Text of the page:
Accepted Paper:

Intensive scales: what is an ecologically obliged chemistry?  

Author:

Dimitris Papadopoulos (University of Leicester)

Paper short abstract:

Based on research within leading green chemistry labs and fieldwork in sites of autonomous community chemical practice the talk explores the ecological becoming of chemistry: contingent experimentations with the singular ecological conditions in which chemical substances emerge.

Paper long abstract:

It is almost impossible to imagine an ecological future beyond anthropogenic chemicals and the end of the toxic regime. The concept of future is human made, and therefore bound to human temporality, especially a western universalist one. Manufactured chemicals however exist in temporal registers ranging from millionths of a second to billions of years. This talk explores scale within a context where the incommensurability of these temporalities makes a global vision of cleaning-up our chemospheres inconceivable.

In the absence of such a universalist vision the meaning of scale as a device of measurement also changes. Rather than a linear quantitative index of the mass of a molecule or its value, I approach scale as an ecology that incorporates different material, technological, social and cultural practices that sustain a molecule of a certain quantity. Molecules change as they change scale; they cannot maintain their existence outside of their ecologies.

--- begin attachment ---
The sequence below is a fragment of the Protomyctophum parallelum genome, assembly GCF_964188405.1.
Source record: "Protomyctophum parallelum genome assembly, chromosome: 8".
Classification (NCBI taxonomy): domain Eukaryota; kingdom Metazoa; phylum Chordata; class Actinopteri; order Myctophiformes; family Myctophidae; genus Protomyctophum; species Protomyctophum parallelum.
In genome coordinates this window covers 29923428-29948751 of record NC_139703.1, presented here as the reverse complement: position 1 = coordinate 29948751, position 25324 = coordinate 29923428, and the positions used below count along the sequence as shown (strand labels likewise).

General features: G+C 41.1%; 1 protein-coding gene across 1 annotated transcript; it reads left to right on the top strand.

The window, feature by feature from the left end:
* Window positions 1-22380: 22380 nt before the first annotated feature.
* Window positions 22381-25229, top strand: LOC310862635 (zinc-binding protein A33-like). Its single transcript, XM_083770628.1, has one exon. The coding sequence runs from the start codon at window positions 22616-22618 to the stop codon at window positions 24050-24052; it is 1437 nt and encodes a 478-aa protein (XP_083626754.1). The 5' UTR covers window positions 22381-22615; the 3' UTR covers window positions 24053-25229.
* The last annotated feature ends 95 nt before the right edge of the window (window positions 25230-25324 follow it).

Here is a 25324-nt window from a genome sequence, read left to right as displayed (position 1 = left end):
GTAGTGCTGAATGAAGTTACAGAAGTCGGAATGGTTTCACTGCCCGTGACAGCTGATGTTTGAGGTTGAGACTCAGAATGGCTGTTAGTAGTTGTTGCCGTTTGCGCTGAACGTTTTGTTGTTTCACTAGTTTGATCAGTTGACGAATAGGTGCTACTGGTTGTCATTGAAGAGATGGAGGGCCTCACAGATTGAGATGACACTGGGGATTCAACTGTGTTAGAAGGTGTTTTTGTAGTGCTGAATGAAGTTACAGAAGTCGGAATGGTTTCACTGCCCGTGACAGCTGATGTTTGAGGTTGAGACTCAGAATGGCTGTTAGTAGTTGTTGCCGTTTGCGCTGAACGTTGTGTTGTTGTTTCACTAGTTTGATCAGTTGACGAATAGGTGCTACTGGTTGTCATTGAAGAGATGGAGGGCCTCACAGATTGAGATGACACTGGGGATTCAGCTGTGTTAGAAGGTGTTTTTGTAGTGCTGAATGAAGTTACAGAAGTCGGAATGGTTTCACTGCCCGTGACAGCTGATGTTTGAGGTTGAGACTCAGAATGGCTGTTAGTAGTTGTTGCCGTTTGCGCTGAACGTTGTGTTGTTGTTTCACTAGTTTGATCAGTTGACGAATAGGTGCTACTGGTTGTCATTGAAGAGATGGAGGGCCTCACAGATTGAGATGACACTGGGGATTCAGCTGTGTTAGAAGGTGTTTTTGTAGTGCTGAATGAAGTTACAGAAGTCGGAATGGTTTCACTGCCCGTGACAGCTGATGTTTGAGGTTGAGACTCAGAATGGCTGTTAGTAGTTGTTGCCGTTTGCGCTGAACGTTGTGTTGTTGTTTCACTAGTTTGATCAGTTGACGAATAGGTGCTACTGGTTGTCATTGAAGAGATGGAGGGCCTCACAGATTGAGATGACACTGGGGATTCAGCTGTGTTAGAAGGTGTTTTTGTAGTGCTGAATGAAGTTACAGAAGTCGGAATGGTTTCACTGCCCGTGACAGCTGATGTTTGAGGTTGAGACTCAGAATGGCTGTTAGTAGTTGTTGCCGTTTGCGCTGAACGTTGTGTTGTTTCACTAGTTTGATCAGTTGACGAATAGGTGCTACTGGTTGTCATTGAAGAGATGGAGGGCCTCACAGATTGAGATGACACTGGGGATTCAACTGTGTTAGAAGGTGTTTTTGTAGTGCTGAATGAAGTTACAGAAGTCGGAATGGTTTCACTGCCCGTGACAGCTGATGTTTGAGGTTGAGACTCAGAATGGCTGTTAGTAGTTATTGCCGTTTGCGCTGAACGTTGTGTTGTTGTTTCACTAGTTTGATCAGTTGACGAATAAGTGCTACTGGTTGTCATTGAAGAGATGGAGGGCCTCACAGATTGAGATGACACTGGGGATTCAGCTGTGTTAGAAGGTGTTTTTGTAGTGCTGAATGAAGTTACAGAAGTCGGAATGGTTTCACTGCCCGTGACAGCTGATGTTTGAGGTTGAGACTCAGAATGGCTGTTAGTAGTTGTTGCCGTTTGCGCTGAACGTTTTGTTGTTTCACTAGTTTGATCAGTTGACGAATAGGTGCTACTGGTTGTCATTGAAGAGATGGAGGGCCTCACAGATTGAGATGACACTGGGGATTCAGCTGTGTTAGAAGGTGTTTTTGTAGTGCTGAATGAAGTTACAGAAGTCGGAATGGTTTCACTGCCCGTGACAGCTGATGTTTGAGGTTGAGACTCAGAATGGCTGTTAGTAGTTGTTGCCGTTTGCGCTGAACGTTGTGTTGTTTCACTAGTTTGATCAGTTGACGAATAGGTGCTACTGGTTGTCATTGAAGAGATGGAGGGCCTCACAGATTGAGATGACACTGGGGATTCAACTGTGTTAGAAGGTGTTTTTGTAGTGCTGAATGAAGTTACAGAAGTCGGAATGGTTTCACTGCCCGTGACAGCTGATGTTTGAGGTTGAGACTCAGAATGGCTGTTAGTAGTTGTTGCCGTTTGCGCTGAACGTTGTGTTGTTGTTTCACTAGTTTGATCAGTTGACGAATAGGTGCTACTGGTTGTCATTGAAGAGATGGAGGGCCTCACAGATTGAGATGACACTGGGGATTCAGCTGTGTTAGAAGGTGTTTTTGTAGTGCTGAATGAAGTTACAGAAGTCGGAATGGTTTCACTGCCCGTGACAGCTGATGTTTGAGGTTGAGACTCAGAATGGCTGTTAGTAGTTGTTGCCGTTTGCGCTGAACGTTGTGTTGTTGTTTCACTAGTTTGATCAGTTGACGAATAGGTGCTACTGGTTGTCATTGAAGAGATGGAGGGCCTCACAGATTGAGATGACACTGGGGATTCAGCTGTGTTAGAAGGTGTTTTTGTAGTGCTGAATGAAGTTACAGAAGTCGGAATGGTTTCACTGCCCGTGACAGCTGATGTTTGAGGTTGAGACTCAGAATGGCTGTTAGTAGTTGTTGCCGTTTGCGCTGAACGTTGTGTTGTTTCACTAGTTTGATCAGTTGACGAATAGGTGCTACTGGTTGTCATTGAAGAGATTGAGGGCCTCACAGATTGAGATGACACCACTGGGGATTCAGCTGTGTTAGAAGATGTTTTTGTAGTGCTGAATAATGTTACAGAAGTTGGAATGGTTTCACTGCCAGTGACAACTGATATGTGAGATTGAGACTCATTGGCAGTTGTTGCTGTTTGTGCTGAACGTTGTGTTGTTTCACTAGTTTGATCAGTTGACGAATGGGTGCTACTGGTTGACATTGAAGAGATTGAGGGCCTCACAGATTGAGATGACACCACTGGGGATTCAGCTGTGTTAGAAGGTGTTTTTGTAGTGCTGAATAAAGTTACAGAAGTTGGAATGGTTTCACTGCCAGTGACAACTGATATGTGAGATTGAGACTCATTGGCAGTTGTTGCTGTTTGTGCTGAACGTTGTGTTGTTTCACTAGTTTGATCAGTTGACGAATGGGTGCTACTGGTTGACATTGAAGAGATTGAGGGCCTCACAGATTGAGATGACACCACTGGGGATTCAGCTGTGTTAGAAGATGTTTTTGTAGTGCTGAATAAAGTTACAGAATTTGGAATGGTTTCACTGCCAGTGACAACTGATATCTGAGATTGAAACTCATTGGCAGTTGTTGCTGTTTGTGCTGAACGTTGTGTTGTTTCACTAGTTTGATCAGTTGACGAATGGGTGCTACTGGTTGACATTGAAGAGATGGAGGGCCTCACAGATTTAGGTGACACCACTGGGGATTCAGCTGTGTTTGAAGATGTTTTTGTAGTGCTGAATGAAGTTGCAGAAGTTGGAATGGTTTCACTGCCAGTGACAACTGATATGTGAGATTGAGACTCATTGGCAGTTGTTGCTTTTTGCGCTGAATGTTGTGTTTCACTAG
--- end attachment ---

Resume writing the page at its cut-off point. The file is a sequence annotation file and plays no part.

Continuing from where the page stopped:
Based on research within leading green chemistry labs in the UK and fieldwork in sites of autonomous community chemical practice the paper discusses the becoming ecological of chemical practice. Instead of focussing on extensive scales, an ecologically obliged chemistry engages with intensive transformative processes that depend on their locations and their concrete ontologies. Intensive scales negotiate life within the toxic regime by involving substances in ways that trigger minor qualitative changes in the concrete ecologies in which they exist. Such minor paths of healing entail contingent experimentations with the singular conditions in which chemicals emerge and with the creation of alternative compounds.

Panel A04
Involving compounds